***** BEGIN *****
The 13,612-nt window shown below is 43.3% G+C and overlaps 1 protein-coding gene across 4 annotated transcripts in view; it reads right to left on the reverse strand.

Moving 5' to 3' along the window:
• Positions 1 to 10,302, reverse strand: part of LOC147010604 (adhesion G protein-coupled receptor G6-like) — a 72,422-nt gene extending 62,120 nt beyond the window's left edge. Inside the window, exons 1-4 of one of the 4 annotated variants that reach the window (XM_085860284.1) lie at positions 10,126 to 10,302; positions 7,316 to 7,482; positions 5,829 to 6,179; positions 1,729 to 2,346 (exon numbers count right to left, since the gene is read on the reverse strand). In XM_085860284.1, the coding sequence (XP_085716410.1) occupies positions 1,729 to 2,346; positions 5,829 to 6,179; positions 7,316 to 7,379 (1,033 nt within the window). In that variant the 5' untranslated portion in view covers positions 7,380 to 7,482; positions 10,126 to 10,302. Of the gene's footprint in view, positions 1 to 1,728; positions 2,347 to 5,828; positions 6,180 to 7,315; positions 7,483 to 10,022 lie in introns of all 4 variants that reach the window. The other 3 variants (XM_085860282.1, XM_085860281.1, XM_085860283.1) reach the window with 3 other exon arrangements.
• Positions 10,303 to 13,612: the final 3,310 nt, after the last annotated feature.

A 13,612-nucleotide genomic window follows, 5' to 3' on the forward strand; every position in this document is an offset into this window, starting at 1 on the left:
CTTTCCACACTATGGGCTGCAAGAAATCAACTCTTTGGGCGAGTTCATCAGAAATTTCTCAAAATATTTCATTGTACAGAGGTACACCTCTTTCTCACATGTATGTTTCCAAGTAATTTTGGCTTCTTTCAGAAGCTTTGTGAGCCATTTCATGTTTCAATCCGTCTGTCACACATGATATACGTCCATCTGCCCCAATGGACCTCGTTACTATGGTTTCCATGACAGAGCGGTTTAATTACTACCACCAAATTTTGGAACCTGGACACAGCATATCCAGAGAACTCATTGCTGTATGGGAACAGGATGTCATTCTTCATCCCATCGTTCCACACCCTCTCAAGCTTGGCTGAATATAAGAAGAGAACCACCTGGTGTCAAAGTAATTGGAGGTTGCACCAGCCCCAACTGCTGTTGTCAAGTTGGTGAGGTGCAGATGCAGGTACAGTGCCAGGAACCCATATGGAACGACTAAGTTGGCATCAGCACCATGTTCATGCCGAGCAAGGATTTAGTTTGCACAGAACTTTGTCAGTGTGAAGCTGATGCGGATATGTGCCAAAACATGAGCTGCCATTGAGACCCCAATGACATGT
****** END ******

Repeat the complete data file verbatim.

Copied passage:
The 13,612-nt window shown below is 43.3% G+C and overlaps 1 protein-coding gene across 4 annotated transcripts in view; it reads right to left on the reverse strand.

Moving 5' to 3' along the window:
• Positions 1 to 10,302, reverse strand: part of LOC147010604 (adhesion G protein-coupled receptor G6-like) — a 72,422-nt gene extending 62,120 nt beyond the window's left edge. Inside the window, exons 1-4 of one of the 4 annotated variants that reach the window (XM_085860284.1) lie at positions 10,126 to 10,302; positions 7,316 to 7,482; positions 5,829 to 6,179; positions 1,729 to 2,346 (exon numbers count right to left, since the gene is read on the reverse strand). In XM_085860284.1, the coding sequence (XP_085716410.1) occupies positions 1,729 to 2,346; positions 5,829 to 6,179; positions 7,316 to 7,379 (1,033 nt within the window). In that variant the 5' untranslated portion in view covers positions 7,380 to 7,482; positions 10,126 to 10,302. Of the gene's footprint in view, positions 1 to 1,728; positions 2,347 to 5,828; positions 6,180 to 7,315; positions 7,483 to 10,022 lie in introns of all 4 variants that reach the window. The other 3 variants (XM_085860282.1, XM_085860281.1, XM_085860283.1) reach the window with 3 other exon arrangements.
• Positions 10,303 to 13,612: the final 3,310 nt, after the last annotated feature.

A 13,612-nucleotide genomic window follows, 5' to 3' on the forward strand; every position in this document is an offset into this window, starting at 1 on the left:
CTTTCCACACTATGGGCTGCAAGAAATCAACTCTTTGGGCGAGTTCATCAGAAATTTCTCAAAATATTTCATTGTACAGAGGTACACCTCTTTCTCACATGTATGTTTCCAAGTAATTTTGGCTTCTTTCAGAAGCTTTGTGAGCCATTTCATGTTTCAATCCGTCTGTCACACATGATATACGTCCATCTGCCCCAATGGACCTCGTTACTATGGTTTCCATGACAGAGCGGTTTAATTACTACCACCAAATTTTGGAACCTGGACACAGCATATCCAGAGAACTCATTGCTGTATGGGAACAGGATGTCATTCTTCATCCCATCGTTCCACACCCTCTCAAGCTTGGCTGAATATAAGAAGAGAACCACCTGGTGTCAAAGTAATTGGAGGTTGCACCAGCCCCAACTGCTGTTGTCAAGTTGGTGAGGTGCAGATGCAGGTACAGTGCCAGGAACCCATATGGAACGACTAAGTTGGCATCAGCACCATGTTCATGCCGAGCAAGGATTTAGTTTGCACAGAACTTTGTCAGTGTGAAGCTGATGCGGATATGTGCCAAAACATGAGCTGCCATTGAGACCCCAATGACATGT